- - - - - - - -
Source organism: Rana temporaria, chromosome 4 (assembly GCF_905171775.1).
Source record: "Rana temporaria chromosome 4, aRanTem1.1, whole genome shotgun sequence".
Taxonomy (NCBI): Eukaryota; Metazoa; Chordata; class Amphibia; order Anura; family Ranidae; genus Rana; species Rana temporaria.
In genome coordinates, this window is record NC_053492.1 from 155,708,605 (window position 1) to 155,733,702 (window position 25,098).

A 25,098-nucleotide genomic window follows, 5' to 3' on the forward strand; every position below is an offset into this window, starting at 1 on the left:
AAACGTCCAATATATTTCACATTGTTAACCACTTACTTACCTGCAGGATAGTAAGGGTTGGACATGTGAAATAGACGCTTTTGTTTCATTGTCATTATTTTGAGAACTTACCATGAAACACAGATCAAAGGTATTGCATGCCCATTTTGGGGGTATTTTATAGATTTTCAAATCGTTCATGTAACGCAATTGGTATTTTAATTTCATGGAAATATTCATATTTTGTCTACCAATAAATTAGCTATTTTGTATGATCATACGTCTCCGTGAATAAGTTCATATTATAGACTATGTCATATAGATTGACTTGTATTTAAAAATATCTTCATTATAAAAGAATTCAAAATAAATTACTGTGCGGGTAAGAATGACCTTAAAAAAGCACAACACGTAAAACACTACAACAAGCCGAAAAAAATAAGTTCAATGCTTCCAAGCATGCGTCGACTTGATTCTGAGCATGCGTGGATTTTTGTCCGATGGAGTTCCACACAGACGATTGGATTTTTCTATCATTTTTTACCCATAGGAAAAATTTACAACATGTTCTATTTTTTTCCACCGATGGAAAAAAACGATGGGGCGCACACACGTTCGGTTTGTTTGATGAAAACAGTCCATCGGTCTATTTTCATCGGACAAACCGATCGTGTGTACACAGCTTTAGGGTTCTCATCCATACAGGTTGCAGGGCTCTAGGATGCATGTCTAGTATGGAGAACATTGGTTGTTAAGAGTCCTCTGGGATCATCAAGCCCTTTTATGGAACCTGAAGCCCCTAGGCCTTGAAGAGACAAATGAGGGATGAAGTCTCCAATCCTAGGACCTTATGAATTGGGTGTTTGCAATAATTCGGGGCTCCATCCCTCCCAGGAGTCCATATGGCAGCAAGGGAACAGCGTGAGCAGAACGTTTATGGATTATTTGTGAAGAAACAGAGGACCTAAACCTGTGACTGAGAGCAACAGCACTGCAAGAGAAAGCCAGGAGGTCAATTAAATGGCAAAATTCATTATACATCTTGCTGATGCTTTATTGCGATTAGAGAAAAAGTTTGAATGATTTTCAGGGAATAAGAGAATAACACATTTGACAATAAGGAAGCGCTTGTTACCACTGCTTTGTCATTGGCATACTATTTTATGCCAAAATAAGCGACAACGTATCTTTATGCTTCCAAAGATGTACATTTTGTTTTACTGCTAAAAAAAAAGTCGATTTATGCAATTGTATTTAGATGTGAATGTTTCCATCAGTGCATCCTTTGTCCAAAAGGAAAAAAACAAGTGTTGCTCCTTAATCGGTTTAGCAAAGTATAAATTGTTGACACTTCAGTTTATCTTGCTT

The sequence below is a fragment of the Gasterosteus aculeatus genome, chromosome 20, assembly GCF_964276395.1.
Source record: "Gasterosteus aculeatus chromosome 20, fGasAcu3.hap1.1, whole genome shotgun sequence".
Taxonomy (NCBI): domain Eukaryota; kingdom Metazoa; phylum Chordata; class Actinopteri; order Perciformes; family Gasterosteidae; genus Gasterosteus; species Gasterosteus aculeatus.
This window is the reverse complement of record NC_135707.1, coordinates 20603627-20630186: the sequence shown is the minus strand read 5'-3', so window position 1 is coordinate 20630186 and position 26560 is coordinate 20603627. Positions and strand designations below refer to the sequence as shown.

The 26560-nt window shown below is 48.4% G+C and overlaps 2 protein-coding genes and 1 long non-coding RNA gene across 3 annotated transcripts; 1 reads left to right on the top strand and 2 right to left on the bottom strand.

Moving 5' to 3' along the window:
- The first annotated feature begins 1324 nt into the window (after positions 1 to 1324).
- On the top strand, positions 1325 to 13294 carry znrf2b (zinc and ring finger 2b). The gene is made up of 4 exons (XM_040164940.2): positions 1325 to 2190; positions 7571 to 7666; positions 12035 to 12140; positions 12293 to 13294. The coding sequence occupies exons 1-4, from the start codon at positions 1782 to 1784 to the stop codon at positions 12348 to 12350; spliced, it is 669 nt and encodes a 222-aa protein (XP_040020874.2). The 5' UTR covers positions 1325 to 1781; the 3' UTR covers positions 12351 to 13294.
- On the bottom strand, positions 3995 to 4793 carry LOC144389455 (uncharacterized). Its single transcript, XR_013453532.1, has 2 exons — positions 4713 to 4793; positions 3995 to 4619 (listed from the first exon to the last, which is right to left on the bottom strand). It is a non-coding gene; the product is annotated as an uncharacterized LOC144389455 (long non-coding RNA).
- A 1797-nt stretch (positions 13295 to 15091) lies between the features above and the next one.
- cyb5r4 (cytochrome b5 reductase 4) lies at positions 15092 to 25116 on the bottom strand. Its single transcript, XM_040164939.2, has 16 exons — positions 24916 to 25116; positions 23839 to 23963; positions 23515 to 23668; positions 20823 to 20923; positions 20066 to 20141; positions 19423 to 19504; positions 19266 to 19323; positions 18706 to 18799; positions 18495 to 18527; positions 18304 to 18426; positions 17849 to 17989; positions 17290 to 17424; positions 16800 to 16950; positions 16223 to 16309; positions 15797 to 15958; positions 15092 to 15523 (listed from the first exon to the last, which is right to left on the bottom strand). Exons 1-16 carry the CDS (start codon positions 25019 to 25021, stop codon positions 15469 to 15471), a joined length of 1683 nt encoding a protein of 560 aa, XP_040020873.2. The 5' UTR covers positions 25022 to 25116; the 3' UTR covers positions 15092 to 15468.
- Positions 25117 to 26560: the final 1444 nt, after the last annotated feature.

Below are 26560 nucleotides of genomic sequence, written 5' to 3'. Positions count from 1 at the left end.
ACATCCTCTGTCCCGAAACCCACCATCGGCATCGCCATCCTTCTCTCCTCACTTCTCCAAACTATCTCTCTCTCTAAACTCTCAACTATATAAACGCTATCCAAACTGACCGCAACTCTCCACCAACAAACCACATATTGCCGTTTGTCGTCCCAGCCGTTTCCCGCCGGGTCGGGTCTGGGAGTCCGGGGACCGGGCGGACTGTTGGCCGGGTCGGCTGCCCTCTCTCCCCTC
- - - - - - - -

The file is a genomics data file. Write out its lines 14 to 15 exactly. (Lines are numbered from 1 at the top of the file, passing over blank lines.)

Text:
- On the top strand, positions 1325 to 13294 carry znrf2b (zinc and ring finger 2b). The gene is made up of 4 exons (XM_040164940.2): positions 1325 to 2190; positions 7571 to 7666; positions 12035 to 12140; positions 12293 to 13294. The coding sequence occupies exons 1-4, from the start codon at positions 1782 to 1784 to the stop codon at positions 12348 to 12350; spliced, it is 669 nt and encodes a 222-aa protein (XP_040020874.2). The 5' UTR covers positions 1325 to 1781; the 3' UTR covers positions 12351 to 13294.
- On the bottom strand, positions 3995 to 4793 carry LOC144389455 (uncharacterized). Its single transcript, XR_013453532.1, has 2 exons — positions 4713 to 4793; positions 3995 to 4619 (listed from the first exon to the last, which is right to left on the bottom strand). It is a non-coding gene; the product is annotated as an uncharacterized LOC144389455 (long non-coding RNA).